A hack targeting a Trust Wallet user sent a shock wave to the community. In a new update on Twitter, Trust Wallet said it was caused by a social engineering scam.
The scam, which took place by the end of 2022, involved an “organized crime unit” that came across as a Web3 investor and stole $4 million from the user.
But it’s not a normal scam. It all centers around the fraud tactic. According to the previous report, scammers took money by taking a photo of a Trust Wallet screen.
The Super Scam
As simple as it sounds, Trust Wallet said that the scam was conducted through a series of actions. The crime unit allegedly committed similar practices in Mila and Barcelona.
According to reports, it targeted users with hot and cold wallets on multiple devices. Scammers convinced users that they were Web3 investors, insisting on a meeting in person to see the proof of funds on the wallet accounts.t
In some cases, those scammers requested victims to send funds to a new wallet beforehand. Victims were also demanded to download a fake NDA pdf file and KYC information, which Trust Wallet believed contained malware. And that was how they took control of the wallet and stole the funds.
Many People Got Hit
One of the victims, Ahad Shams, revealed that hackers took a picture of his wallet balance and successfully took over the private key.
While Trust Wallet had explanations for the attack, the case stirred up controversies in the crypto community. The motive behind taking a photo after sending an infected file just is somewhat clueless.
Amid the confusion, Trust Wallet asserted that its app extension is enabled with a high-security audit that fights against malware. While the firm provided tactics to protect wallets, it failed to deliver a concrete solution to the problem. Instead, Trust Wallet suggested that users should contact regulatory agencies and contact the firm for further support.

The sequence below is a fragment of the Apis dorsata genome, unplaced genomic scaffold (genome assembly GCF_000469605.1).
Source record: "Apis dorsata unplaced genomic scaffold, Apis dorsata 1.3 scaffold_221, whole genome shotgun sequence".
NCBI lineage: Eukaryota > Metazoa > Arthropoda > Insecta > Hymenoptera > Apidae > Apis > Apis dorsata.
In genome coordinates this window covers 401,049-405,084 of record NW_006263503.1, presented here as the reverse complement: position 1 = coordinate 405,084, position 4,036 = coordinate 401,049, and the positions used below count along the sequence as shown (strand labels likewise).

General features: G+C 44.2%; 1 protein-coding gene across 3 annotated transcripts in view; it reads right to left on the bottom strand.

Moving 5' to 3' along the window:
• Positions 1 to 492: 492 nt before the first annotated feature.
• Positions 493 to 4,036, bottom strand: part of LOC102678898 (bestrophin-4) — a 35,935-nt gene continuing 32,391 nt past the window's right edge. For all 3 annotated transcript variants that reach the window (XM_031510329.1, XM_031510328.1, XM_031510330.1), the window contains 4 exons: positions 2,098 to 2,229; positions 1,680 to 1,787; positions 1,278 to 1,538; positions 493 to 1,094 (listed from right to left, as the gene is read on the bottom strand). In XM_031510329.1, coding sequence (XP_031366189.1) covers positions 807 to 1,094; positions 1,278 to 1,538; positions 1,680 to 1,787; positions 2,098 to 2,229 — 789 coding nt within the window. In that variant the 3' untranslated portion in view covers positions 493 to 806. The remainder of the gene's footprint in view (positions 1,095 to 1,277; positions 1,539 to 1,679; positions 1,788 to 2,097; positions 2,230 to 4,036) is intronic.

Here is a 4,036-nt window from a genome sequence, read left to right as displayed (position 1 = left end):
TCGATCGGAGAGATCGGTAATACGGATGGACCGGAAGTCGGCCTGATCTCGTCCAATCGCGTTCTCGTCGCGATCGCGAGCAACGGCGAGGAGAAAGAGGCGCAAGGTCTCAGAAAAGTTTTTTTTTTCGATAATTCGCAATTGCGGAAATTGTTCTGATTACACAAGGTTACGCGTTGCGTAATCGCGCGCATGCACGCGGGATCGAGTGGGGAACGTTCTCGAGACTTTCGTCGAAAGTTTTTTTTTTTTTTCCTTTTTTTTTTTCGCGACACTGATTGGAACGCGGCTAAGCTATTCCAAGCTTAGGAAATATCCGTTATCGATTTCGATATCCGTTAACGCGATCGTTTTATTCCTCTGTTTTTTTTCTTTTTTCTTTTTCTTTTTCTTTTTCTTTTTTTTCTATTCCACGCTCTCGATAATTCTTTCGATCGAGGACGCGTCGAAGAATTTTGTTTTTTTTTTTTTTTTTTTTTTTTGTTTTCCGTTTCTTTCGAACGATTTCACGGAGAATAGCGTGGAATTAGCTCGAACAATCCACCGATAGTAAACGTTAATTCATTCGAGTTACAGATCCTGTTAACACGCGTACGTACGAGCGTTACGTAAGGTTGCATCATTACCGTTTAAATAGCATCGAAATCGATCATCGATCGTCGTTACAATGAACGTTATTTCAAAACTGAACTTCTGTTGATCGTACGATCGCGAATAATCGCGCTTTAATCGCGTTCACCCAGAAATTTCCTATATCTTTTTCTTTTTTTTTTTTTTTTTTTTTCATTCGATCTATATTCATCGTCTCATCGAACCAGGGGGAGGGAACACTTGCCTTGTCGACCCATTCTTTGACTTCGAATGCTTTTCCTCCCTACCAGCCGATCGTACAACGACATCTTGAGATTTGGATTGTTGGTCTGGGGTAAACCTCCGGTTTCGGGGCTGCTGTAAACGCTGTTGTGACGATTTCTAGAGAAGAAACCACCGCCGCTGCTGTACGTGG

Trust Wallet toke TWT experienced a slight decrease shortly after the news mostly following the market downtrend.
Just one day before Trust Wallet’s scam, auditing firm BlockSec reported a hack targeting security vulnerabilities on CowSwap. The attacker exploited the exchange and moved $181.000 worth of BNB on Tornado Cash.
CowSwap has not yet posted any details about the problem.
Instead, the project only indicated that the vulnerability was related to the contract that manages the transaction fees collected for the product. The firm said the attack did not affect the user’s assets.
Traders can purchase, sell, swap, and store digital assets on a cryptocurrency exchange. Reputable exchanges are establishing themselves at an increasing rate, which is helping the blockchain sector grow.
On the other hand, innovations have led to a rise in the number of criminals who view exchanges as profitable targets. Attacks on digital currency exchanges harm investors’ assets as well as firms’ reputations.
Security experts claim that crypto owners are gradually becoming the target of numerous cybercriminal groups, while the cryptocurrency trade is presently not recognized or protected by regulators.
Users are encouraged to take note that only viewing the website of the wallet or of the approved project will help them avoid becoming a victim. They should also make several wallets for various uses, including storing, trading, and taking part in airdrops.
Hacker assaults have been launched against many new investors who entered the bitcoin industry without understanding asset protection.
Many recently added investors have recently reported that scammers have taken control of their digital wallets and stolen assets in the community of bitcoin investors.
The ways to access a wallet are not brand-new. However, the Trust Wallet case was extremely peculiar because screen photos were used in the scams.
The ongoing conflict between hackers and cyber security specialists is still present throughout the entire online ecosystem. A market that wants to stay around, in the long run, must prioritize cybersecurity.